Offering the wrong role

Sometimes managers offer the roles to employees that are not meant for them. I might have an important & vacant role, and a performer who has just resigned. I play the role of a mathematician and a manager who likes the employee and hence I offer this position to him/her.

Mathematically, the position is filled and I feel proud to have managed a problem. And three months later, I crib about retaining a person who was not worth it!

By the way I was able to retain my guy at that time!

So what are some of the mistakes that you might have made in trying to retain a valuable employee? What are some of the successes you have had? I would love to hear your thoughts on best practices!

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———————
Madan Mewari

Madan Mewari is the Global Head for Delivery and Operations of eDynamic LLC
He has lot of experience in building large & high performance teams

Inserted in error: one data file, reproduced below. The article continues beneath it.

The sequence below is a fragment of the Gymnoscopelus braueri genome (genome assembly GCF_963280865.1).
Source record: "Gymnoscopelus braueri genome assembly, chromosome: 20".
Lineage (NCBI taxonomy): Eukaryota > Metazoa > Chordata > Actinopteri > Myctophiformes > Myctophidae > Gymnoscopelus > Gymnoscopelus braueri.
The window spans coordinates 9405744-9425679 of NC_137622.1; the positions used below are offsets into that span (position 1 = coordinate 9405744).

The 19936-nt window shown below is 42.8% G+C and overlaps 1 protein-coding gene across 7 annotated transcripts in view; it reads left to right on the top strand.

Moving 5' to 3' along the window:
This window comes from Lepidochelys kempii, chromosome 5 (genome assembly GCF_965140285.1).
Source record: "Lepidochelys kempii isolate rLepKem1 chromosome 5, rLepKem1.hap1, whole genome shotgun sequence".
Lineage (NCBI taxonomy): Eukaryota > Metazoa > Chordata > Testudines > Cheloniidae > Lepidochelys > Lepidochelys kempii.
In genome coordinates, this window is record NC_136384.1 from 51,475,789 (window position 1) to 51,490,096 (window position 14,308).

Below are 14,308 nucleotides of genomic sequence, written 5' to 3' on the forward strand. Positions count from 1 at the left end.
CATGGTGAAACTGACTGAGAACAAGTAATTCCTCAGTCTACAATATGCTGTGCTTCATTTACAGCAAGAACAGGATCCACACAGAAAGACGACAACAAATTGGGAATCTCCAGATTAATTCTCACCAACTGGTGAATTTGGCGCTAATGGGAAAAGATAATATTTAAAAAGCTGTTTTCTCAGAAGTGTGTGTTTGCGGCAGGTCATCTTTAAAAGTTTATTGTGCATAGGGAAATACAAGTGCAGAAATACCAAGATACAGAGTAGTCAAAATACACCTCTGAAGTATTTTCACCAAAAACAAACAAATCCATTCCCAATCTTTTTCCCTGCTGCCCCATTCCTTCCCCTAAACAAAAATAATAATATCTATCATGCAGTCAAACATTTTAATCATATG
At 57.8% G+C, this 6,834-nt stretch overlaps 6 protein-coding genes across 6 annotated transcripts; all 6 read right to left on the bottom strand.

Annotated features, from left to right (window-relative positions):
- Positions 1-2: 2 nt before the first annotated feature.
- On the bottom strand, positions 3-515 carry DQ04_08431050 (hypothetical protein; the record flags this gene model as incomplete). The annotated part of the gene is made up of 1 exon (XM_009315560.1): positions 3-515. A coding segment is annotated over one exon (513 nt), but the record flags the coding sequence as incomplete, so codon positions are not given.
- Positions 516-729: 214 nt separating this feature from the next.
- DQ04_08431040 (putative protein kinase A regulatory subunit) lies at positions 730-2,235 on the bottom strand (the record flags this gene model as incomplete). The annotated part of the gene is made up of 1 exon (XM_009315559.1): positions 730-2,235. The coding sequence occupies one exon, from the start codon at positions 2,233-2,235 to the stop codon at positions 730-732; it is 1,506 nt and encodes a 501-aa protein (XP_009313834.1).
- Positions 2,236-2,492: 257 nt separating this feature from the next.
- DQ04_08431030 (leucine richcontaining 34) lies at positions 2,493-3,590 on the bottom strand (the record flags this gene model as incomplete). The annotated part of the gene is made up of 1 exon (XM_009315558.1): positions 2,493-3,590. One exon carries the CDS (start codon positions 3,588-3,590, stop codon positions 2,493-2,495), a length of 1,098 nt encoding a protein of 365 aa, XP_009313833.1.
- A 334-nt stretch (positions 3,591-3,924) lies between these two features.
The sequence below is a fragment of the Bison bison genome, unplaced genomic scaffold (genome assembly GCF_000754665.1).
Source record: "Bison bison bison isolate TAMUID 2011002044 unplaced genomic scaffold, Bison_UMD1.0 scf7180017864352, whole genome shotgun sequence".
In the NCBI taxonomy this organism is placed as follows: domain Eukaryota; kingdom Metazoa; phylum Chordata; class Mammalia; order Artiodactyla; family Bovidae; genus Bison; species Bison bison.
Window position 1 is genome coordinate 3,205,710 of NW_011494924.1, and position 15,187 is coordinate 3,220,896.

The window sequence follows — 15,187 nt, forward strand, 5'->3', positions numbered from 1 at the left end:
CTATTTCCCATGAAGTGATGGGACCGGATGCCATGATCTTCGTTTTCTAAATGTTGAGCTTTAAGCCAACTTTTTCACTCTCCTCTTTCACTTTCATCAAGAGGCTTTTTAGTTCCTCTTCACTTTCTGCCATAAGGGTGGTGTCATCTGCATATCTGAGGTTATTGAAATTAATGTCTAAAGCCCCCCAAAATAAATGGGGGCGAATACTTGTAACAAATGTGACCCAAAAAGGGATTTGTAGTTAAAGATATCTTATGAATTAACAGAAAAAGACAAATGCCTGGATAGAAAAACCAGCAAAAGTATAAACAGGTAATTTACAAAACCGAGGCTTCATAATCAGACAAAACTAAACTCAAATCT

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Startup Success: The 7 Most Common Mistakes New Entrepreneurial Leaders Make

Entrepreneurs bring a lot of self-confidence to the table. Most abandon careers, often lucrative careers, at which they excelled to become their own bosses. This is generally a boon to their young business.

However, their high confidence levels and competence at their previous careers can lead them to make a number of common, avoidable mistakes.

Here are a few to watch out for.

The 7 Most Common Mistakes New Entrepreneurial Leaders Make

1) Not Delegating